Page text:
US 3674269 A
Description (OCR text may contain errors)
United States Patent Cooper et al.
 APPARATUS FOR STARTING AND TERMINATING A TOY VEHICLE RACE  inventors: Julius Cooper, New Hyde Park; Edwin A.
Nielsen, Oceanside, both of NY.
 US. Cl. ..273/86 R, 46/1 K, 104/60  Int. Cl. ..A63f 9/14  Field of Search ..273/86 R, 86 B; 46/202, 1 K; 104/60; 238/10 A, 10 E, 10 F  References Cited UNITED STATES PATENTS 3,135,068 6/1964 Einfalt ..46/202 3,071,377 1/1963 Willett ..273/86 R 3,481,279 12/1969 Cooper 104/60 3,456,596 7/1969 Cooper... ..104/60 3,413,754 12/1968 Einfalt ..104/6O X Primary ExaminerAnton 0. Oechsle Attorney-Richard M. Rabkin  ABSTRACT An apparatus is described for starting and terminating a race between toy vehicles traveling over a toy track. A start-finish track section is provided with vehicle stalls which are successively arranged to receive arriving vehicles at the end of a race. Stall selectors are employed which are operated in sequence at the end of the race to divert the arriving vehicles into successive stalls in the order of vehicle arrival at the startfinish track section. The vehicle stalls are provided with vehi- 4 Claims, 11 Drawing Figures PATENTEBJUL 4 I912 SHEET NF 7 PKTENTEDJIJU4 1972 SHEET 2 OF 7 ME Y B PATENTEDJUL' 4 1972 SHEET 5 BF 7 INVENTORS quuus COOPER fl EDWIN A.NEILSEN SHEET 6 OF 7 PATENTEUJUL '4 [972 9 a NM mom P'A'TENTEDJuL' 4 I972 SHEET 7 UF 7 INVENTORS JULIUS COOPER EDNIN A. NEILSEN By M 78mm APPARATUS FOR STARTING AND TERMINATING A TOY VEHICLE RACE BACKGROUND AND SUMMARY OF THE INVENTION This invention generally relates to a mechanism for registering the results of a toy vehicle race in an automatic manner. More specifically, this invention relates to a mechanism for controlling the start and finish of a toy racing game.
Automatic racing games have achieved a wide degree of popularity with both adults and children. Such games usually include a miniature track assembly of interconnectable and interchangeable track sections which are capable of being arranged in a variety of track layouts or courses. Usually the play of the game involves the use of one or more miniature cars, each of which has a speed controller which enables the operator to make his vehicle traverse the race course at varying speeds. The winner of any given race is determined by the elapsed time for traveling the particular race course. Typical installations usually have plural racing lanes of approximately the same length. The finish of a race is commonly determined by the elapsed time for traversing the track. The traversal time, however, may be subject to dispute and may lack the exactness demanded by competitive play.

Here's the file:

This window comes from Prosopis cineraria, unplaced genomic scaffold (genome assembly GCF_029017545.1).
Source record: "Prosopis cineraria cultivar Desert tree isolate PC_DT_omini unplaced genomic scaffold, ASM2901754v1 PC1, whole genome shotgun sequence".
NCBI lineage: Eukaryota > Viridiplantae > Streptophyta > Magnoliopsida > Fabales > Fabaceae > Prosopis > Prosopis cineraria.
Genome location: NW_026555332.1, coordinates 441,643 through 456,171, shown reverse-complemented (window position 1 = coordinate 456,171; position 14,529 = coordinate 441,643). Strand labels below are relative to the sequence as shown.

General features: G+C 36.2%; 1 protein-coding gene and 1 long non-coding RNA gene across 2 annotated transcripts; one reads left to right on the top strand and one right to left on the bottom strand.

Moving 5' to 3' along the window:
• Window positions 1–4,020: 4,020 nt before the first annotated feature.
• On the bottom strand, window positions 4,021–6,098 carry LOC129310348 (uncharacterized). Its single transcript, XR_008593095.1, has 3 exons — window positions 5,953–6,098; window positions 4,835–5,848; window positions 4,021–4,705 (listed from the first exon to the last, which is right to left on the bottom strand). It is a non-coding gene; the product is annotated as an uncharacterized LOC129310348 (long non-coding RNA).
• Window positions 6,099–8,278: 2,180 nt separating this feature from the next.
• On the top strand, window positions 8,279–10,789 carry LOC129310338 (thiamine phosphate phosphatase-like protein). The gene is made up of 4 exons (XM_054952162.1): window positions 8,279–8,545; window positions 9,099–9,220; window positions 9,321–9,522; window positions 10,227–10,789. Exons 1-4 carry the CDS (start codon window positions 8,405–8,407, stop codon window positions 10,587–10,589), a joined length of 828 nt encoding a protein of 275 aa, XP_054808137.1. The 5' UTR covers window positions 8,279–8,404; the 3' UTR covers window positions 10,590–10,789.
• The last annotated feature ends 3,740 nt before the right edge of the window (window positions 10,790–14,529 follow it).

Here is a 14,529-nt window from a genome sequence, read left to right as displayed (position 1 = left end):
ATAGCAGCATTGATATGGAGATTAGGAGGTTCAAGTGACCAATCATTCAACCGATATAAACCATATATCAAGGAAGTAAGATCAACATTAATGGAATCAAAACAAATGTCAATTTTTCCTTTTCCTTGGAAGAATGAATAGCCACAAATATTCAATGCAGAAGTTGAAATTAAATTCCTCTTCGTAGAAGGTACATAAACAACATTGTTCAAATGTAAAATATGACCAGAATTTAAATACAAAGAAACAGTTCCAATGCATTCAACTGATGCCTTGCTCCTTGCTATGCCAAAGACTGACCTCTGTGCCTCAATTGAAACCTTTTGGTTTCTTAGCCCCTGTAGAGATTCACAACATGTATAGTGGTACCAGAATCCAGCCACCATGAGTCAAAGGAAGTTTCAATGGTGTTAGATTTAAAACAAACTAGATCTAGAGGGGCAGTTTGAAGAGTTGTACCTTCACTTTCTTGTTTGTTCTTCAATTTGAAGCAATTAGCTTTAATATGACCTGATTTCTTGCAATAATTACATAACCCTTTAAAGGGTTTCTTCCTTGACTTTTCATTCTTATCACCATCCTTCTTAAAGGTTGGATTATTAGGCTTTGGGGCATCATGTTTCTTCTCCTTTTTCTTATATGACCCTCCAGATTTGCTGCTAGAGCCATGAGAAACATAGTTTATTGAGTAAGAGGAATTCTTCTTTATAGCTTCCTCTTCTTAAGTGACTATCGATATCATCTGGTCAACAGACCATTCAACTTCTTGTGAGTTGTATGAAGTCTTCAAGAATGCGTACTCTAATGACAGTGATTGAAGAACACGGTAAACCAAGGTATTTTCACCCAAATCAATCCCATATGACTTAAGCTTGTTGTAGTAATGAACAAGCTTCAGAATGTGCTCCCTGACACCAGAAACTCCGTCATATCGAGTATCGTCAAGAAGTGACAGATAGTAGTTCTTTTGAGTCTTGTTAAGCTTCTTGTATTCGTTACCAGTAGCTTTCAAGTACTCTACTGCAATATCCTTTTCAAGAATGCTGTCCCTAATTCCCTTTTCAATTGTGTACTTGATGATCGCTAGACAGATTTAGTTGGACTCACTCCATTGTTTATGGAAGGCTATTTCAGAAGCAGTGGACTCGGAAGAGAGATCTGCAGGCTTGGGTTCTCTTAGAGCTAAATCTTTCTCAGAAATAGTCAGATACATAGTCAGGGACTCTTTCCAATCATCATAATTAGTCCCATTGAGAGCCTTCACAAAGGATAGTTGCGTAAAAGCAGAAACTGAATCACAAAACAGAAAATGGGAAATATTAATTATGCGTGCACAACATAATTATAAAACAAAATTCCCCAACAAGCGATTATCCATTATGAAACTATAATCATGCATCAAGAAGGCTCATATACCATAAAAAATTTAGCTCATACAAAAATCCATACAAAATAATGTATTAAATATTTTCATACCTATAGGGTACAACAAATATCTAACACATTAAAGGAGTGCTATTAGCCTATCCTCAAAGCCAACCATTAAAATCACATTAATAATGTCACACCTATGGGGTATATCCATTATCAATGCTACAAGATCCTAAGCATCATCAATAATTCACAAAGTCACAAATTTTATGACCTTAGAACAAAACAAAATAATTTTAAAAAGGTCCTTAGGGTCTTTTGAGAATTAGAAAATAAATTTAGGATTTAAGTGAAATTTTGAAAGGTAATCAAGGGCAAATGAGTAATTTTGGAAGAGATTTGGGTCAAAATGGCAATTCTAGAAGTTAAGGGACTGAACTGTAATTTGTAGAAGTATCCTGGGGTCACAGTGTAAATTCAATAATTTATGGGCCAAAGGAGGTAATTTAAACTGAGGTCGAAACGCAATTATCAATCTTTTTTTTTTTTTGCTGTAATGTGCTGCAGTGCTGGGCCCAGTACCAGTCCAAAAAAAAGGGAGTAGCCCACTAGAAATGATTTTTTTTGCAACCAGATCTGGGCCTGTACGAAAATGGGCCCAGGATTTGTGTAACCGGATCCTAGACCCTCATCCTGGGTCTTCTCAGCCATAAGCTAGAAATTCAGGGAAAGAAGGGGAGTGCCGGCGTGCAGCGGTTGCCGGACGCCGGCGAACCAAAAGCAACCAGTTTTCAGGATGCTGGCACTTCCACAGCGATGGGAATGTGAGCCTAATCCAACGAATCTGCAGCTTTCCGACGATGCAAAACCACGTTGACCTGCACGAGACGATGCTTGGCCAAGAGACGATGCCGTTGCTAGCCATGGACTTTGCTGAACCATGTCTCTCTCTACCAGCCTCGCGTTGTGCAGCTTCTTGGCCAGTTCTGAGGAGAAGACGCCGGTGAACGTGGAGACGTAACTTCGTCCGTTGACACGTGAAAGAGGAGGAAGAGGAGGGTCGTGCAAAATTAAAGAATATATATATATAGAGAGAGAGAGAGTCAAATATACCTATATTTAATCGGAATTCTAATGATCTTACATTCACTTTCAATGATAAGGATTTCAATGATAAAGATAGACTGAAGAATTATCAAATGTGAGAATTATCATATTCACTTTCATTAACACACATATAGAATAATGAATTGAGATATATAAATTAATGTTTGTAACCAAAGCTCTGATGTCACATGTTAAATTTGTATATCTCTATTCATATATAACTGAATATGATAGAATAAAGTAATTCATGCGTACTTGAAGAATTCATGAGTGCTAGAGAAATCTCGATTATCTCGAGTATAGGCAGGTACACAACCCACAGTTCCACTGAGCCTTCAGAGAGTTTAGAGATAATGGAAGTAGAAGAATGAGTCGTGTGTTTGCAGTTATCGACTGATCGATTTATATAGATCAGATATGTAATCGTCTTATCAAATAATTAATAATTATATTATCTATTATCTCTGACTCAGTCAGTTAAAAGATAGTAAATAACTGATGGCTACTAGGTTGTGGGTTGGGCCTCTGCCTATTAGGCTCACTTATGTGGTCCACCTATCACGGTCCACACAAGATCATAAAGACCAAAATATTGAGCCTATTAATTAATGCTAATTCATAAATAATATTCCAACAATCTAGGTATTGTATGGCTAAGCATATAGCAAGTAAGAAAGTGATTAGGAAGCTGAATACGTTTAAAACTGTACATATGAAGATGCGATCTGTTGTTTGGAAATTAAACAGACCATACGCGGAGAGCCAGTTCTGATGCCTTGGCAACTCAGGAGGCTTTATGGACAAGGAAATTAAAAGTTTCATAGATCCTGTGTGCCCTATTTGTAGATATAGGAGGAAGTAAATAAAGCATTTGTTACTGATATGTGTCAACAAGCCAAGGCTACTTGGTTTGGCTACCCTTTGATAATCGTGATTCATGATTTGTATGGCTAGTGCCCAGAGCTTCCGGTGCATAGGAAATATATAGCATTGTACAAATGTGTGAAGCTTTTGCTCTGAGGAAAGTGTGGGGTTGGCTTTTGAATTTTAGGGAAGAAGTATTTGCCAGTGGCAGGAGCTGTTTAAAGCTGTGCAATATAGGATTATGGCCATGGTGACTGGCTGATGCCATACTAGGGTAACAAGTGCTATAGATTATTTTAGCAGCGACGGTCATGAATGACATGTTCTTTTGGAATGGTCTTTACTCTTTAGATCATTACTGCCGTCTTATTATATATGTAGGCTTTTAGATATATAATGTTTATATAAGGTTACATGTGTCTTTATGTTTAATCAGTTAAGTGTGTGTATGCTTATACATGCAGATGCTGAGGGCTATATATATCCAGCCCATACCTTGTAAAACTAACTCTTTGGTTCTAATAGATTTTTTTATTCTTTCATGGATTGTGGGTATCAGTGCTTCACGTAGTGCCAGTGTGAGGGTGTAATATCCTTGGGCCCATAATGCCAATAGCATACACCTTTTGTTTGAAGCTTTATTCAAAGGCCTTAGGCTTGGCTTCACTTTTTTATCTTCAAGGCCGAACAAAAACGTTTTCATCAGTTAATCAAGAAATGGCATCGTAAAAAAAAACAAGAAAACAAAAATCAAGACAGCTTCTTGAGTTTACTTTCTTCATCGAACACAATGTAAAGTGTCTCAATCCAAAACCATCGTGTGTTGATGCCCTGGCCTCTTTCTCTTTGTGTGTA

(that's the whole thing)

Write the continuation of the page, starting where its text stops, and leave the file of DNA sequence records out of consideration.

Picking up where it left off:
In an apparatus in accordance with the invention, a mechanism is provided whereby vehicles racing along a track towards a finish line are diverted into vehicle retaining stalls according to the order of the vehicle arrivals at the finish line.
In a preferred embodiment of the invention, access to the vehicle retaining stalls is controlled by vehicle actuated stall selectors interposed between the stalls and the racetrack. The stall selectors are located to divert arriving vehicles to stalls in the order of vehicle arrival. Thus, for instance, a first arriving vehicle is diverted onto a first stall, and upon entering such stall actuates a stall selector which directs the next vehicle onto the next successive stall, and so on, so that upon completion of a race all vehicles are lodged in stalls in an order corresponding to the results of the race.